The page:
The best thing about this book is the photography. It is sumptuous. The same cannot be said for the text, despite the author being vastly experienced and presumably knowledgeable. It does not show. You too can grow salad ingredients all year round. The recommended crops range freely and randomly from traditional lettuce and radish, across Europe (blood orange and bocconcini), through the Middle East (pomegranates and figs) and Asia (bamboo shoots, Vietnamese mint and galangal). Throw in some edible flowers like heartsease pansies and calendula and you have global salads, rounded out with the mandatory recipes. But it claims to be a planting guide. The growing information is perfunctory at best, but often woefully inadequate and sometimes entirely absent. There is no indication whatever of the range of climatic conditions we have in this country. You could not tell from this book whether you can expect to grow blood oranges in Invercargill or grapes and aubergines in Turangi. Nor will you learn anything about caring for the crop as it grows, let alone pests and diseases.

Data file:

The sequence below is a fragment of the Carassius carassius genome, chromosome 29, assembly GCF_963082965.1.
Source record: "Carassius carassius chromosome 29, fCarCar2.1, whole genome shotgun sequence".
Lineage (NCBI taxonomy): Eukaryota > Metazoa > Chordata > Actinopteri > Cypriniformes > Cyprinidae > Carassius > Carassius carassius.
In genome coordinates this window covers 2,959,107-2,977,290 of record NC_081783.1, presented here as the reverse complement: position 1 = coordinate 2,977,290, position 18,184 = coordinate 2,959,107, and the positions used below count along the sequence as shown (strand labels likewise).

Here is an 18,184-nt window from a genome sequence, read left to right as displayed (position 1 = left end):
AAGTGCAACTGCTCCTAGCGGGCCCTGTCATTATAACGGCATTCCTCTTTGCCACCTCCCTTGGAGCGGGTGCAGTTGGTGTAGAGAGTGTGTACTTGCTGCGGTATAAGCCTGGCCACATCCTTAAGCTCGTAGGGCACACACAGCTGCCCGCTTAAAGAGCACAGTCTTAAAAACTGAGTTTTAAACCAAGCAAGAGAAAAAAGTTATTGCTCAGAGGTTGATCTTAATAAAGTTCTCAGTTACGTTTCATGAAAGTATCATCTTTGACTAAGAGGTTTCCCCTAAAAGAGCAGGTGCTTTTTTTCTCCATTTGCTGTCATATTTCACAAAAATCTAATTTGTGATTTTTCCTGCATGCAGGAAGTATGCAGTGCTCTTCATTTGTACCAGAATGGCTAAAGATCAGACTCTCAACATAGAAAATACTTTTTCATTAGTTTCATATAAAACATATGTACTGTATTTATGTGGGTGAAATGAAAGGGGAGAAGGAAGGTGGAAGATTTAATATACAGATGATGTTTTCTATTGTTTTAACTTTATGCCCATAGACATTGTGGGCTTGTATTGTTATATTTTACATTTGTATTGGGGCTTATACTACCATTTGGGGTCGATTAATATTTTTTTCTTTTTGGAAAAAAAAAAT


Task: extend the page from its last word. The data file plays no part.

This is candyfloss gardening for the Christmas market. Leave it on the booksellers’ shelves. It should be remaindered on Boxing Day and disappear without a trace by New Year.
Salads Year-Round. A Planting Guide by Dennis Greville (New Holland; ISBN: 978 1 86966 3285) reviewed by Abbie Jury.